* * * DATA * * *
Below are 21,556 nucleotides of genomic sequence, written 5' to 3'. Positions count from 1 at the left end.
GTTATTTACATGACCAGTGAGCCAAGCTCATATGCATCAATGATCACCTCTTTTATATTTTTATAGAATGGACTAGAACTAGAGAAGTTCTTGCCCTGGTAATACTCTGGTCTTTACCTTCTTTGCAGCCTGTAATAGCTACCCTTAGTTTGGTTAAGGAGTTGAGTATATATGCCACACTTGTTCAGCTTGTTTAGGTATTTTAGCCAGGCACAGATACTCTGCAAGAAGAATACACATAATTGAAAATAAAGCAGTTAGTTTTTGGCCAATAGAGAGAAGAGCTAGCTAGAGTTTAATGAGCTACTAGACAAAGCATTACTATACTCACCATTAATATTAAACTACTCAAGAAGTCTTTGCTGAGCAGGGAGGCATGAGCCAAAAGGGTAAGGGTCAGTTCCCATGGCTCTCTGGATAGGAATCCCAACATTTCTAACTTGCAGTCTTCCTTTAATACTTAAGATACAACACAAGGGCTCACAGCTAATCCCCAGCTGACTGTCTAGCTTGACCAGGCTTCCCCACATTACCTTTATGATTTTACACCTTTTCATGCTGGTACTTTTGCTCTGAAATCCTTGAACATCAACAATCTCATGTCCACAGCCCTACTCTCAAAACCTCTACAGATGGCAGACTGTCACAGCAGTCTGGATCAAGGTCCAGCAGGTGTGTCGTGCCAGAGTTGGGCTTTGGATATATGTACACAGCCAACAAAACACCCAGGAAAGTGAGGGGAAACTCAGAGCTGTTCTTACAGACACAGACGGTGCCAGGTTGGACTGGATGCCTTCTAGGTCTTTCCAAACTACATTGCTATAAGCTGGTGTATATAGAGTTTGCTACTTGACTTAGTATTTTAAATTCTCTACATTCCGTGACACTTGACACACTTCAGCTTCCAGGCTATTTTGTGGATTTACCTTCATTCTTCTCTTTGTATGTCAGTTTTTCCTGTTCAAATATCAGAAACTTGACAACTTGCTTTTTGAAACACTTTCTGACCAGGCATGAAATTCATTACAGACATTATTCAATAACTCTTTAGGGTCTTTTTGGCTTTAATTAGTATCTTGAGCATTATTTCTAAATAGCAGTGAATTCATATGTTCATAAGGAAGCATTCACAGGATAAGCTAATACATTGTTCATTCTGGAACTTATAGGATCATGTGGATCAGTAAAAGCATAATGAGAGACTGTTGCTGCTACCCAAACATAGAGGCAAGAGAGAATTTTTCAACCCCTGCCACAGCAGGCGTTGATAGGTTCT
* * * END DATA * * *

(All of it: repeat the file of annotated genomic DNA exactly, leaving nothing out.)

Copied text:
Below are 21,556 nucleotides of genomic sequence, written 5' to 3'. Positions count from 1 at the left end.
GTTATTTACATGACCAGTGAGCCAAGCTCATATGCATCAATGATCACCTCTTTTATATTTTTATAGAATGGACTAGAACTAGAGAAGTTCTTGCCCTGGTAATACTCTGGTCTTTACCTTCTTTGCAGCCTGTAATAGCTACCCTTAGTTTGGTTAAGGAGTTGAGTATATATGCCACACTTGTTCAGCTTGTTTAGGTATTTTAGCCAGGCACAGATACTCTGCAAGAAGAATACACATAATTGAAAATAAAGCAGTTAGTTTTTGGCCAATAGAGAGAAGAGCTAGCTAGAGTTTAATGAGCTACTAGACAAAGCATTACTATACTCACCATTAATATTAAACTACTCAAGAAGTCTTTGCTGAGCAGGGAGGCATGAGCCAAAAGGGTAAGGGTCAGTTCCCATGGCTCTCTGGATAGGAATCCCAACATTTCTAACTTGCAGTCTTCCTTTAATACTTAAGATACAACACAAGGGCTCACAGCTAATCCCCAGCTGACTGTCTAGCTTGACCAGGCTTCCCCACATTACCTTTATGATTTTACACCTTTTCATGCTGGTACTTTTGCTCTGAAATCCTTGAACATCAACAATCTCATGTCCACAGCCCTACTCTCAAAACCTCTACAGATGGCAGACTGTCACAGCAGTCTGGATCAAGGTCCAGCAGGTGTGTCGTGCCAGAGTTGGGCTTTGGATATATGTACACAGCCAACAAAACACCCAGGAAAGTGAGGGGAAACTCAGAGCTGTTCTTACAGACACAGACGGTGCCAGGTTGGACTGGATGCCTTCTAGGTCTTTCCAAACTACATTGCTATAAGCTGGTGTATATAGAGTTTGCTACTTGACTTAGTATTTTAAATTCTCTACATTCCGTGACACTTGACACACTTCAGCTTCCAGGCTATTTTGTGGATTTACCTTCATTCTTCTCTTTGTATGTCAGTTTTTCCTGTTCAAATATCAGAAACTTGACAACTTGCTTTTTGAAACACTTTCTGACCAGGCATGAAATTCATTACAGACATTATTCAATAACTCTTTAGGGTCTTTTTGGCTTTAATTAGTATCTTGAGCATTATTTCTAAATAGCAGTGAATTCATATGTTCATAAGGAAGCATTCACAGGATAAGCTAATACATTGTTCATTCTGGAACTTATAGGATCATGTGGATCAGTAAAAGCATAATGAGAGACTGTTGCTGCTACCCAAACATAGAGGCAAGAGAGAATTTTTCAACCCCTGCCACAGCAGGCGTTGATAGGTTCT